Adult peer pressure is like CO2, you don’t even notice it poisoning you but if it’s concentrated enough you can feel “lightheadedness, confusion, headache, feeling like the world is spinning” (thanks wikipedia). Most adult peer pressure (besides parenting stuff) lives passively on social media. I’d like to blame it largely on the concept that people only present their “best” or “ideal” selves on social media but my anxiety tells me to ignore that phenomenon and compare myself constantly to other people’s lives or at least the ones they put online. Don’t get me wrong, there are plenty of candid posts about infertility, divorce, abuse, miscarriages, etc. but they’re all generally in the wake of someone seemingly overcoming the issue. Now that my feed is almost exclusively people over the age of 30, I’m no longer seeing any desperate, sad song lyric statuses that follow a public break up. Besides all of the terrible political posts and articles I’m trying to avoid these days, I’m mostly seeing people getting married, having kids, buying houses, establishing careers, showing off healthy hobbies, eating good food. If you looked at my own SM profiles, you’d see similar posts. But I know that on the other side of that post is the intention of attention. I want people to think I’m well and happy and have things going for me because that’s all I see from them. It’s not about looking uncool, it’s about looking unaccomplished.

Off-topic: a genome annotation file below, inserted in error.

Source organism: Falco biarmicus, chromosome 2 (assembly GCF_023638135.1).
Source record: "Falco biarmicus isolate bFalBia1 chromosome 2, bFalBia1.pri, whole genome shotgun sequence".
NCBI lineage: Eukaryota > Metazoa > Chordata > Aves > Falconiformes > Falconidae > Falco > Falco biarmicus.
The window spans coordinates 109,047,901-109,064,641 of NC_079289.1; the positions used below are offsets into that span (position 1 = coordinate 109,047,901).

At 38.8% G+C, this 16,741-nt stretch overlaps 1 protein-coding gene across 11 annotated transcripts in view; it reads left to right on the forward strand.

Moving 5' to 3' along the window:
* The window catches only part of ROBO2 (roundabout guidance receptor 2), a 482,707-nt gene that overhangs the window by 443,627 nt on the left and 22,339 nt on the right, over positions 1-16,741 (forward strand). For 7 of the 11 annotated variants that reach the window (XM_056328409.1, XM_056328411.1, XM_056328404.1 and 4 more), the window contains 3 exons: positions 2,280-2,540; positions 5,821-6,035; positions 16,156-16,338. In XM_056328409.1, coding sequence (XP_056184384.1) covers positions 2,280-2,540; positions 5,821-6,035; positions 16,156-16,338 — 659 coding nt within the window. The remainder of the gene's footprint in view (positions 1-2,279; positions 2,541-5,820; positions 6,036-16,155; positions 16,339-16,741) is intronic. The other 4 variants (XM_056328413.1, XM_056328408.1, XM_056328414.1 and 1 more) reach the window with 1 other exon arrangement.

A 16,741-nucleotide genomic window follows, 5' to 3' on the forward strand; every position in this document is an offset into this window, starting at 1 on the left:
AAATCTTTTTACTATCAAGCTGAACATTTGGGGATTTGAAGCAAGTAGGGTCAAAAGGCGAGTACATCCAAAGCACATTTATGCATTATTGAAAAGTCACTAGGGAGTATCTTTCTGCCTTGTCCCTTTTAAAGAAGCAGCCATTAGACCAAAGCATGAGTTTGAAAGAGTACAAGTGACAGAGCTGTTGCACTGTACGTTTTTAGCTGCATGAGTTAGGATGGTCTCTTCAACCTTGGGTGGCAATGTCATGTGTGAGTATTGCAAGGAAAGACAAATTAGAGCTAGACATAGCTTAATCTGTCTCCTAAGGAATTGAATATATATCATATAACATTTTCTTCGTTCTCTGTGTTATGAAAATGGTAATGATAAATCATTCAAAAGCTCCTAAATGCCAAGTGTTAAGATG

Everything we see online can be researched and given a general dollar value (my default measure of success and happiness). I’ve looked up everything from salaries for specific titles, to home values on Zillow, to wedding gown brands to assess what kind of success my social media “friends” are experiencing. It’s almost a compulsion at this point. Oh, they bought a brown stone in Tower Grove… BUT THEY RENOVATED IT BEFORE MOVING IN!? Quick, see if they have before after pictures. That’s her engagement ring?! Let’s see what her fiance(e) does. These tendencies are totally vain and may seem like normal reactions but they’re mostly so I can feel bad about myself and what I have, even though I have a lot to be proud of and thankful for.